Nick Fountain

Nick Fountain is a producer on Planet Money. Previously, he produced and directed NPR's Morning Edition. The hours were terrible, but the work was fun: He produced interviews with world leaders, witnesses to history, musicians, authors and directors. He also chose the music that went between stories, and directed the live show. In 2014, he traveled to Cuba to report on the changing economy. He once worked at WBUR Boston, KQED San Francisco, KUSP Santa Cruz, a DC farmers market, a fancy cabinet shop, and a baseball stadium. He's the reigning world champion of Belt Sander Racing. He tweets @nickfountain.

Class actions have been around for centuries. But the modern version was created in the 1960s — in part by a young lawyer working on a manual typewriter in the back seat of a car. At the time, class actions were seen as a way to advance the civil rights movement.

Today, thousands of class actions are filed every year. Some of them are still about civil rights. But they're also about things questions like: Is there enough pepper in this tin of pepper?

On today's show, we find out how we got here, and ask whether this is a good way to do things.

Copyright 2018 NPR. To see more, visit http://www.npr.org/.

MARY LOUISE KELLY, HOST:

People across the country are finding packages they haven't ordered inside their mailboxes. Nick Fountain from our Planet Money podcast investigates.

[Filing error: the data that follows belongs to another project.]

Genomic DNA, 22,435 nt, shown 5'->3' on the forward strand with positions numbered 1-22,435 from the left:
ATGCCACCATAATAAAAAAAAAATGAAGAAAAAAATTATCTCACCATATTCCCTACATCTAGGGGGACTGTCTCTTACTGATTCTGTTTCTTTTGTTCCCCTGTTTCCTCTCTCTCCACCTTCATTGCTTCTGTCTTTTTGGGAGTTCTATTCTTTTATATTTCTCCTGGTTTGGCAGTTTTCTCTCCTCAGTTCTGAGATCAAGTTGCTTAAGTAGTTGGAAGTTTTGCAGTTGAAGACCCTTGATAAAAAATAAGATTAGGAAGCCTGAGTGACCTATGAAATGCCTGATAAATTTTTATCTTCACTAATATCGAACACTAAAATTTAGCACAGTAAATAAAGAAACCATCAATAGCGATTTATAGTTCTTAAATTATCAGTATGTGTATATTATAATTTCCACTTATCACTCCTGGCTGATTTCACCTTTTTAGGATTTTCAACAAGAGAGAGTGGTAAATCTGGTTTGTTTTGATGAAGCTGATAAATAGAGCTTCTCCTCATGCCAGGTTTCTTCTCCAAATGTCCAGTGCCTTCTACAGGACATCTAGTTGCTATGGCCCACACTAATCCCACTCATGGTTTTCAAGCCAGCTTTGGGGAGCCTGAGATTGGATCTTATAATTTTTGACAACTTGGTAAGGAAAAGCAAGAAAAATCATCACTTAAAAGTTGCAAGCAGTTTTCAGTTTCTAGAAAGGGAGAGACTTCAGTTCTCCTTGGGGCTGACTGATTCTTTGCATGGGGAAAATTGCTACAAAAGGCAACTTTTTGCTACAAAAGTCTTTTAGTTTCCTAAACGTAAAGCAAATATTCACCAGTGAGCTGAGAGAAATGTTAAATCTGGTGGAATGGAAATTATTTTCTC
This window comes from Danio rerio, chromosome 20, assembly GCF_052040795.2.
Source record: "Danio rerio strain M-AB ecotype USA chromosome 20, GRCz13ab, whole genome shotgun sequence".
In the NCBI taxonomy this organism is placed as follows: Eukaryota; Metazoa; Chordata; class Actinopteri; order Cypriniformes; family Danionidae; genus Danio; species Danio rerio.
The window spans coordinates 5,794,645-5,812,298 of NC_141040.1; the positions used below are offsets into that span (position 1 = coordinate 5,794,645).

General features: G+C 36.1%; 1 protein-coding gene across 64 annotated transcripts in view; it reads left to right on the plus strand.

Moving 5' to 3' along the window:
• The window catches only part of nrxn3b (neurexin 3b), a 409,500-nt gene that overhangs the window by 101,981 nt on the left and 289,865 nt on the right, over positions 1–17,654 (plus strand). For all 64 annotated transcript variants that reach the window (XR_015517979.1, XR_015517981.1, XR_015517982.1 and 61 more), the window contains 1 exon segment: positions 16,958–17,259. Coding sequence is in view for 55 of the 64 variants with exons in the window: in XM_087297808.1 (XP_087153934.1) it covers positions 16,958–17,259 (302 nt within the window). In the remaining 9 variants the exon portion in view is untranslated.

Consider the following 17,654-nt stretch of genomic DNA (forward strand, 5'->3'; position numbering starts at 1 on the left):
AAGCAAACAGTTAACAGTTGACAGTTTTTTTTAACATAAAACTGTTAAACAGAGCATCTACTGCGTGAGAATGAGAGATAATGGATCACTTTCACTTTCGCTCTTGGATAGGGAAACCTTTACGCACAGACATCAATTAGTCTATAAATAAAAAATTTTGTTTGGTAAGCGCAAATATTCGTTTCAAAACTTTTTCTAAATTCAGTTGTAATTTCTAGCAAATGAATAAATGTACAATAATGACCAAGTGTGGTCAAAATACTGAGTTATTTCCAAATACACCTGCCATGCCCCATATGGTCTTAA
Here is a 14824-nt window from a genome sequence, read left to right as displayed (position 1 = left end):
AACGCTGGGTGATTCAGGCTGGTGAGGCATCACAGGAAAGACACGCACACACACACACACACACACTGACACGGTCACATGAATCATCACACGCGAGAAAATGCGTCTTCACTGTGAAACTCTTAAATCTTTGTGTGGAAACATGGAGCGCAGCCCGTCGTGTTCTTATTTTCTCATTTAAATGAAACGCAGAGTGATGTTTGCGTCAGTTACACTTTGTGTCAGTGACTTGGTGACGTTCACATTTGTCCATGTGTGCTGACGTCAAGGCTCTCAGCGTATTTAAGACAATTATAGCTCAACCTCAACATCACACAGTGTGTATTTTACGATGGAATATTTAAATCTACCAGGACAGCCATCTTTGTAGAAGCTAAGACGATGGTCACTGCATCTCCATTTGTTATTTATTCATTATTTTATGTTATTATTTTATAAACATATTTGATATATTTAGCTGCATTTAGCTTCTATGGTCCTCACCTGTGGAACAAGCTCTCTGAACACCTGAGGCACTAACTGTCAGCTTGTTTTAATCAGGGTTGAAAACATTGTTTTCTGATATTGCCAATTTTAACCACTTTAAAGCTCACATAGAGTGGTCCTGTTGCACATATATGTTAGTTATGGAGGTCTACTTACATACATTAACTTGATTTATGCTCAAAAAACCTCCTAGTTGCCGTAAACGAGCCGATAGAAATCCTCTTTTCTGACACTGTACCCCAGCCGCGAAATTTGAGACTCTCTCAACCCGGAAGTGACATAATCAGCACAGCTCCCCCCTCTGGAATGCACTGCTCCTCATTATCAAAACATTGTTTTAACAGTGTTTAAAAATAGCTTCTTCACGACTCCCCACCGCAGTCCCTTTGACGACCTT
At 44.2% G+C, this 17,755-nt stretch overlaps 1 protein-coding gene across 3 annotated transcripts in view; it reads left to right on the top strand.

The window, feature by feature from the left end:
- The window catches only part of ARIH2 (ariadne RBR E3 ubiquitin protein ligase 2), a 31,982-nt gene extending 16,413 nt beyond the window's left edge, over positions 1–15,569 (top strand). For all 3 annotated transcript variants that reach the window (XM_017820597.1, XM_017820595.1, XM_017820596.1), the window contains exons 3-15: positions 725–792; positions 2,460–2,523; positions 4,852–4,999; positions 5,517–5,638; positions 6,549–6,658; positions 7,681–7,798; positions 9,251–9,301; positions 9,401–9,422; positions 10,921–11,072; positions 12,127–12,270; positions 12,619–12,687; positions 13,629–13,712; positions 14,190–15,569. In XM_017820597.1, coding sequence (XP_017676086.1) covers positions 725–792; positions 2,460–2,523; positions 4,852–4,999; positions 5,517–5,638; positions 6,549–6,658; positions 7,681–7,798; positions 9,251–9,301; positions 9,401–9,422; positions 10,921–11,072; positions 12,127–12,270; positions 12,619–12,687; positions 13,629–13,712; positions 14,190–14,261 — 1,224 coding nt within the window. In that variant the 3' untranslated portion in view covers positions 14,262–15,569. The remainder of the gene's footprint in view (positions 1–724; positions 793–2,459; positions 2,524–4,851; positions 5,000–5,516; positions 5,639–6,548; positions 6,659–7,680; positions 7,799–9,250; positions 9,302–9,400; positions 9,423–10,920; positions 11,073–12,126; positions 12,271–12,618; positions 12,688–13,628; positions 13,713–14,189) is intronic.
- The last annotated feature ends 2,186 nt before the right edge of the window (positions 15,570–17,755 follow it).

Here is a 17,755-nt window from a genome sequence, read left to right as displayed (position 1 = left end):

NICK FOUNTAIN, BYLINE: When did you first get a weird package?

A few years ago, a strange package arrived at the house of Celina Salas. Inside was a plastic watch, painted gold. It only kind of worked. Over many months, more and more oddball surprises arrived: a piggy bank, a friendship bracelet, a fuzzy keychain. And she never learned why. Celina, as they say, is not alone. Odd packages like this have been reported arriving all over the country.

So we tried to figure out what was going on, and the answer led us across the globe, and into some players gaming some of the largest companies in the world.

In 1872, Congress passed The Mining Act, a law designed to make mining on U.S. land easy and cheap. The government wanted to encourage westward expansion. They wanted people to head out, find minerals, get rich, and settle down.

The Mining Act of 1872 is still in place, and getting the rights to dig up gold in the US today isn't all that different than it was during the Gold Rush.

Today on the show: How has this system stayed the same for almost 150 years? And why is this country giving away its gold on public land. And its silver, and platinum, and copper....

The New York Produce Show and Conference looks like a grocery store the size of the Javits Center, one of the biggest convention centers in the country. But it's a grocery store that's nothing but produce aisle. Fruits are carefully displayed, often accompanied by slick videos or Christmas trees. Salespeople wait at booths to extol the virtues of their pumpkins and avocados. They're eager to give away t-shirts, pens, lip balm, even bags of sweet potatoes. Their goal isn't just to network, it's to woo the power players of produce, who make decisions about the fate of fruits.

The Fox News Channel is under investigation by federal prosecutors to determine whether it broke securities law in making payments in the sexual harassment scandal that ultimately cost former Fox News chairman Roger Ailes his job, according to a lawyer currently suing the network.

Copyright 2018 NPR. To see more, visit http://www.npr.org/.

ARI SHAPIRO, HOST:

It's been a hot summer, and with summer comes crime and ice cream. From NPR's Planet Money podcast, Nick Fountain has a story about where the two meet.